I’ve read a tremendous number of blog posts and articles about teaching in the past few months (I have a list of 27 just on MOOCs that I want to blog about). One article that particularly resonated with me was from the Chronicle of Higher Education, in the column “The Conversation”: Teaching ‘By Hand’ in a Digital Age by Joseph Harris, who teaches writing at Duke. He gives an anecdote about memorable feedback he got in freshman English, and points out the importance of this direct interaction. He ends with the following remark:
The key right of any learner is to the attention of his or her teacher. As my friend Eli Goldblatt says, “We teach by hand”—by which I take him to mean that we teach not subjects or courses but individuals. I suspect we still need to figure out how to offer online learners that sort of care and responsiveness.
In my own thinking about the value of university education and what R-1 research universities like the University of California have to offer undergrads, I’ve come to the conclusion that MOOCs and mega-lecture courses are not what a UC education is about. The value we have to offer is in high-contact courses, where undergrads work closely in labs, seminars, and individual research with faculty and active researchers. I have been shaping what I do at the University to increase the availability of such high-contact education—the very opposite of the administrative push for more on-line courses.
The applied circuits course I created and taught this year is a good example—I designed and taught the course to center around design experience in the labs, not lecture delivery, exams, or problem sets. It required me to spend time with the students in the lab to find out what their misconceptions were and what concepts they were having a hard time converting into practice. It also required me to model debugging and engineering thinking—”try it and see” became a mantra for the class. I don’t think that even very good MOOCs like MIT’s circuits course provide the necessary interaction with the students that changes the way they think. The MOOCs may work well for students who already have the desired mindset and just need to learn the theory and do some problem sets, but I don’t see them as having a transformative effect on the students.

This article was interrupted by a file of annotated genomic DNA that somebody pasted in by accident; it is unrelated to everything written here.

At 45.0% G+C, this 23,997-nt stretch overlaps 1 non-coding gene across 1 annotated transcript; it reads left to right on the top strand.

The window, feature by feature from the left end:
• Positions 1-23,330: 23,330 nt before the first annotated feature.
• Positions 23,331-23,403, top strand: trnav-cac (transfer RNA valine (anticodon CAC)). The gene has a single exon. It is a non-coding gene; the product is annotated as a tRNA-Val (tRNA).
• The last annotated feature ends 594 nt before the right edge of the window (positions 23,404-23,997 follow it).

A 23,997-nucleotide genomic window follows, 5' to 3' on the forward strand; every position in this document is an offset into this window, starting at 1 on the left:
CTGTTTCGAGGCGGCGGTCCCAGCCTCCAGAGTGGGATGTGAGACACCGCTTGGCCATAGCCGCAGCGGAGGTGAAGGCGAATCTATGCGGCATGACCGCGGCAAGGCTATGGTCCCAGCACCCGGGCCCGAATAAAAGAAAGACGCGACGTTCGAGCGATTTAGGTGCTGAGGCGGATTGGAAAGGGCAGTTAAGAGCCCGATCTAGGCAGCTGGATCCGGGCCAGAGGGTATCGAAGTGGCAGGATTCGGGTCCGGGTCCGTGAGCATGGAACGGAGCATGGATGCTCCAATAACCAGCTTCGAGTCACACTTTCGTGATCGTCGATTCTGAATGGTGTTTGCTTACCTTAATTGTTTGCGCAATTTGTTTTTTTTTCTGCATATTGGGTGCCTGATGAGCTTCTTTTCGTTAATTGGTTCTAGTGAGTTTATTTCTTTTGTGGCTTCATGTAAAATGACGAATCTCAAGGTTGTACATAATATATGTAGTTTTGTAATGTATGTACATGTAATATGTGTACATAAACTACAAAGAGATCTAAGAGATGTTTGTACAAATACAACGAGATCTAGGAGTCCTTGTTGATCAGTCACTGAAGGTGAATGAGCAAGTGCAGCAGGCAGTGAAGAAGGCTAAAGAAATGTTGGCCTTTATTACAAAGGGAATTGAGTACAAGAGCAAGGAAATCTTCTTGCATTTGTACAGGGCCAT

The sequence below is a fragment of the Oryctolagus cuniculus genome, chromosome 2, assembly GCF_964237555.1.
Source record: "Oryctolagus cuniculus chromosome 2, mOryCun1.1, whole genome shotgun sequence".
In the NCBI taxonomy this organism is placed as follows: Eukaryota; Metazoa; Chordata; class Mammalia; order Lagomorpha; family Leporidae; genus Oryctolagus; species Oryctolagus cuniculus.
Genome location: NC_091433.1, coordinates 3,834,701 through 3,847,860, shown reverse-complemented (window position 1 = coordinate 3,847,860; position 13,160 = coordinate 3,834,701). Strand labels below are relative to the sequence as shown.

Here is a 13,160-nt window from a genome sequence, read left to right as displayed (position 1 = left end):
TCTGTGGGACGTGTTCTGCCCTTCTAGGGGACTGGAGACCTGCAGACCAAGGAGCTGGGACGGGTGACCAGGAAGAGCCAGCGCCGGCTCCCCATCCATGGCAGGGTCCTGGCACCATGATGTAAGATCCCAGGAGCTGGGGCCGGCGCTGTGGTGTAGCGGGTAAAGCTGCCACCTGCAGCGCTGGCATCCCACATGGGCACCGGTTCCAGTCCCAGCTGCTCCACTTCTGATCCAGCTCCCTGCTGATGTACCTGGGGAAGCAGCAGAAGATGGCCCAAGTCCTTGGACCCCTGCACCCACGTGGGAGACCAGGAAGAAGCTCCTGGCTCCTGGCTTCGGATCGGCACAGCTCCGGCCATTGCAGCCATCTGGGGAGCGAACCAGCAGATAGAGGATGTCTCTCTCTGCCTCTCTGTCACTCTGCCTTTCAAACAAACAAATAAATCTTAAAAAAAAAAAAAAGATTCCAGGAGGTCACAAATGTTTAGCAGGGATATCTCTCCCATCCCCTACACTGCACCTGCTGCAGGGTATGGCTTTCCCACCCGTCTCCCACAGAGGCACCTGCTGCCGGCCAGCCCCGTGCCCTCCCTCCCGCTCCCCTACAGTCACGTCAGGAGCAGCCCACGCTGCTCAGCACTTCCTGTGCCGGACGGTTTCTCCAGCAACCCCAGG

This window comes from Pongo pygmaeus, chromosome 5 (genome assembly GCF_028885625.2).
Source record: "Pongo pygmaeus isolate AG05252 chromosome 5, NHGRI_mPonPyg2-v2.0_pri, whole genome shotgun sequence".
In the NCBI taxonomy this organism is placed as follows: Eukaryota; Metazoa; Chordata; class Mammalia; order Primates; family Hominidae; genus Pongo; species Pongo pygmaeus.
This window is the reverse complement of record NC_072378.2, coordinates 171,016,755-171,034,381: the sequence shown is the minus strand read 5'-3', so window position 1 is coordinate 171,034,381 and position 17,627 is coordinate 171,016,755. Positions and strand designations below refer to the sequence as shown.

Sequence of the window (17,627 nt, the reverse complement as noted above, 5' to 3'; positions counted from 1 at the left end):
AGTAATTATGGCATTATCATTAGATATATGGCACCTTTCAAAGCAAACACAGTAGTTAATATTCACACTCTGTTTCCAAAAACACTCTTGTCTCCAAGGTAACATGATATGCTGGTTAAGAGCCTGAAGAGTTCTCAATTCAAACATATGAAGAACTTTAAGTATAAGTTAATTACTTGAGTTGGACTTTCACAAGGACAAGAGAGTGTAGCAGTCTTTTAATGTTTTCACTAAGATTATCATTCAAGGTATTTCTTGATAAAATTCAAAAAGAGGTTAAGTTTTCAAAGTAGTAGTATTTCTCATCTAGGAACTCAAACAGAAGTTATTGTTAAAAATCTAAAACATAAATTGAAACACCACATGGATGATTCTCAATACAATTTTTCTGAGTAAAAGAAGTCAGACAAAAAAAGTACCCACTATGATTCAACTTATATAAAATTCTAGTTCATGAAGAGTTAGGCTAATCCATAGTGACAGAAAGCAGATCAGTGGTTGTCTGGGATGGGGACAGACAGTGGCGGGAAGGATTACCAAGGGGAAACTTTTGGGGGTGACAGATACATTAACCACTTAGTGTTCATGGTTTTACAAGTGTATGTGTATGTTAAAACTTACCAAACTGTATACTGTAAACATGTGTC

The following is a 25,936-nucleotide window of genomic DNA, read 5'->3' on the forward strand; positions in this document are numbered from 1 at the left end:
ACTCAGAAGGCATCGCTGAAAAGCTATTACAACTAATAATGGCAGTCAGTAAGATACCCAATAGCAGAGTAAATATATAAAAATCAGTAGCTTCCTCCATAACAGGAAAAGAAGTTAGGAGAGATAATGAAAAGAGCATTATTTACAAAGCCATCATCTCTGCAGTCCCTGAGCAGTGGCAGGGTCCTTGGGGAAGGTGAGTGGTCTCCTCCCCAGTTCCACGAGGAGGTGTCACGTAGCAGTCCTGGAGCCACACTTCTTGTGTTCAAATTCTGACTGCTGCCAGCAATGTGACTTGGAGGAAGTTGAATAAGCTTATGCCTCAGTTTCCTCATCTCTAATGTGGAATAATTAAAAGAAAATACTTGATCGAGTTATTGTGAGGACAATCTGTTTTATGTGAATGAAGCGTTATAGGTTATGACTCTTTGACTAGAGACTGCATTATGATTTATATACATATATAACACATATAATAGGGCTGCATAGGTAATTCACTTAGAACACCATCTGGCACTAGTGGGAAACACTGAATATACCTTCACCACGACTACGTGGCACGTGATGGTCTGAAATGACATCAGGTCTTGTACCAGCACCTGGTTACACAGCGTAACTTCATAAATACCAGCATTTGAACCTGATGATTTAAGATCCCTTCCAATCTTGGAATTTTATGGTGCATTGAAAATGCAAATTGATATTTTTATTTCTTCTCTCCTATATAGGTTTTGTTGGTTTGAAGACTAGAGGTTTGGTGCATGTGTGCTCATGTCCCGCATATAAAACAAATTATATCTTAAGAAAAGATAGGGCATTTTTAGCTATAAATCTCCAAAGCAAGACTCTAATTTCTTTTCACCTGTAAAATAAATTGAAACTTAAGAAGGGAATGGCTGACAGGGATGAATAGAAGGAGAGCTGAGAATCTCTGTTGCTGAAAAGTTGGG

The senior thesis seminar I’ve been doing this quarter has a similar high-contact component: I am reading 5 drafts each of 13 senior theses, providing detailed written feedback on each one, plus meeting with each student individually for half an hour each week (to practice 2-minute elevator talks, discuss their writing and their research, and just chat about the job market, grad schools, the undergrad curriculum or other topics that interest them).
While these two courses are valuable, I was reaching students only in their senior year (though the circuits course should get juniors and some sophomores in future years). That is one reason I helped the Biomedical Engineering Society create a freshman design seminar for next year, so students in their first year would not get lost in the 200–400-student mega-lecture courses, and come away thinking that MOOCs would be a better deal than the University.
Teaching by hand is hard work, time-consuming, and expensive. It does not scale up to 1000s of students the way passive transmission of information through online video does. I doubt that I can convince the UC administrators and my colleagues that this hand-crafted education is the very soul of the university, and that their attempts to gain greater efficiency through larger and larger courses is dooming the University to irrelevance. As long as they are focused more on cash flow and degree completion than on the educational effect on the students, I don’t think that we can even have a meaningful conversation.
I’ll keep teaching these “boutique” courses, though, and will encourage others to create unique courses of their own.